ON THE RISE, CHILDREN MOST VULNERABLE
World Bank, WHO, UNICEF, and UNDP, call for much more action in the fight
April 18, 2001--Malaria, one of the world's most important public health
concerns, is on the rise again, causing over a million deaths a year,
including an estimated 700,000 children. According to the WHO, in absolute
numbers, malaria kills 3,000 children under 5 years old, every day a death
toll comparable to that of AIDS. Effective malaria control programs have
led to dramatic declines in death in some countries, but obstacles remain
in many of the world's poorest countries.
to implement effective nation-wide programs is the focus of attention
of the Fourth Global Partnership Meeting to Roll Back Malaria, hosted
by the World Bank in Washington D.C. from April 18th-19th 2001. The meeting
brings together health and finance officials from twenty-one malaria-affected
countries, representatives of NGOs, industry, the private sector, foundations,
research institutions, donors and UN agencies to agree on methods to strengthen
their capacity to expand malaria programs beyond the public and health
"Roll Back Malaria
movement has clearly made extraordinary progress in many countries across
the world, enabling hundreds of thousands of people living in poor communities
to better access prevention and treatment services." according to
Dr. Gro Harlem Brundtland, Director-General of the World Health Organization.
"But there remains much to be done. I hope that international and
national agencies, encouraged by the progress, will commit additional
resources so that actions to Roll Back Malaria can be scaled up and millions
more can benefit."
The rising numbers
of people affected by Malaria overwhelms national health services, sustains
poverty and weakens societies, particularly in sub-Saharan Africa where
ninety percent of the cases occur. The cost of prevention and treatment
consumes scarce household resources and the disease continues to have
a negative impact on the health of children.
"Malaria is much
more than a health issue. In many countries, it is now endangering development,
targeting the poor and especially children who have little or no defense."
according to James Wolfensohn, President of the World Bank Group. "We
need to give them those defenses. We have seen in Asia, Latin America
and some African countries, that malaria can be controlled with the right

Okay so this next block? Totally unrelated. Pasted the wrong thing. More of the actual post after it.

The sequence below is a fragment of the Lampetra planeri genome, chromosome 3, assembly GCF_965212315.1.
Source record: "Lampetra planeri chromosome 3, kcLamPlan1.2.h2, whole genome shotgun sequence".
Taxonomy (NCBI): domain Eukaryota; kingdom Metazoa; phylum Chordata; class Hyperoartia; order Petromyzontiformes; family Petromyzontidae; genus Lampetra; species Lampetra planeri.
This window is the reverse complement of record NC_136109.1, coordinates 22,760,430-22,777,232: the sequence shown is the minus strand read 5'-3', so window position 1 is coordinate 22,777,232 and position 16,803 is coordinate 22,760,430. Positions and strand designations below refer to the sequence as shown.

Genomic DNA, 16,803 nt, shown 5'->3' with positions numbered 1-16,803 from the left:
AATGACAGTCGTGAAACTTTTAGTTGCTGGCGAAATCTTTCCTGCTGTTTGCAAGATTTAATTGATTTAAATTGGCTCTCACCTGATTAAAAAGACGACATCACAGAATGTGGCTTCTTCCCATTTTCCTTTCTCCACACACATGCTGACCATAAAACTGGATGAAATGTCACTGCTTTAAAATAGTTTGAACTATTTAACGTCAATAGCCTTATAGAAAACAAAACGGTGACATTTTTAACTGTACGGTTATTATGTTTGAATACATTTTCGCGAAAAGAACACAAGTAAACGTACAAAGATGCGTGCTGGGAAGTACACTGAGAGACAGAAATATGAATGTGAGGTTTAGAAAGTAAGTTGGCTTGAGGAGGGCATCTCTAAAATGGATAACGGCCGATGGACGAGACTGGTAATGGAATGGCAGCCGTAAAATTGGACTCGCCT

tools and resources. We need to work aggressively with local NGOs and
with the private sector to fight malaria at the local level, and work
with governments to scale up local programs into national strategies."
The meetings provide
a platform for countries to share experiences on expanding country level
partnerships to achieve effective nation-wide programs to reach the Roll
Back Malaria (RBM) goals of halving the burden of malaria by 2010. It
will also examine the role of the Government and potential contributions
of the private sector and NGOs to form better partnerships that will extend
malaria programs beyond the public health sector. In addition participants
will discuss the challenges they face in mobilizing, and effectively employing
external resources, and the opportunities provided through national Poverty
Reduction Strategies and the enhanced Heavily Indebted Poor Countries
Initiative to scale-up successful malaria programs.
The Roll Back Malaria
(RBM) initiative was launched jointly by the World Bank, WHO, UNICEF,
and UNDP in November, 1998 in New York. It responds to the concerns of
Heads of State in more than 30 malaria-affected countries and to the particular
problems faced by their poor communities.
RBM is headed by David
Alnwick who was recently appointed as Project Manager in January, 2001.
Dr. Alnwick was Chief of the Health Section in the Program Division of
UNICEF's New York Headquarters for the last three years. RBM is not a
financing mechanism, but aims to support countries through global partnerships
to ensure that they have effective access to the information, technology
and financial resources required to reduce the burden of malaria.
An alarming upsurge
in malaria cases in Azerbaijan during the mid-90s is being reversed through
the efforts of a public-private partnership brokered in 1998 by the Roll
Back Malaria global partnership.
During its first year
of operation the malaria program, funded by a private sector multinational
company and supported by international and other UN agencies, helped reduce
malaria cases by over 50 percent.
In the Tigray region
of northern Ethiopia, where less than half the population live within
easy reach of a health center, more than half a million people are treated
for malaria every year by a network of more than 700 volunteer health
Mothers are also recruited
to teach other mothers how to diagnose and treat malaria in the home.
This has led to a 40% reduction in overall death rates among children
less than five. Death rates of children from other villages outside this
scheme, continue to be high.
Over half a million
Cambodians live in hilly areas or work in forests where malaria is rife.
The prevalence of malaria is more than 50 percent of malaria prevalence
are found in children living in hill villages.
The National malaria
program brought together several partners including the International
Federation of the Red Cross, the European Commission, WHO and others,
to fight outbreaks in the rural areas of the country. Cambodia's commitment
to malaria control has significantly reduced the number of cases per year.
For more information
on the Roll Back Malaria movement please visit the website:
For more information on the World Bank please visit:
For more information on World Health Organization please visit:
For more information on UNICEF please visit:
For more information on UNDP please visit
About Us Health
News Health Topics Country
copyright © 2000, 2001 MEDILINKS.ORG. All rights reserved.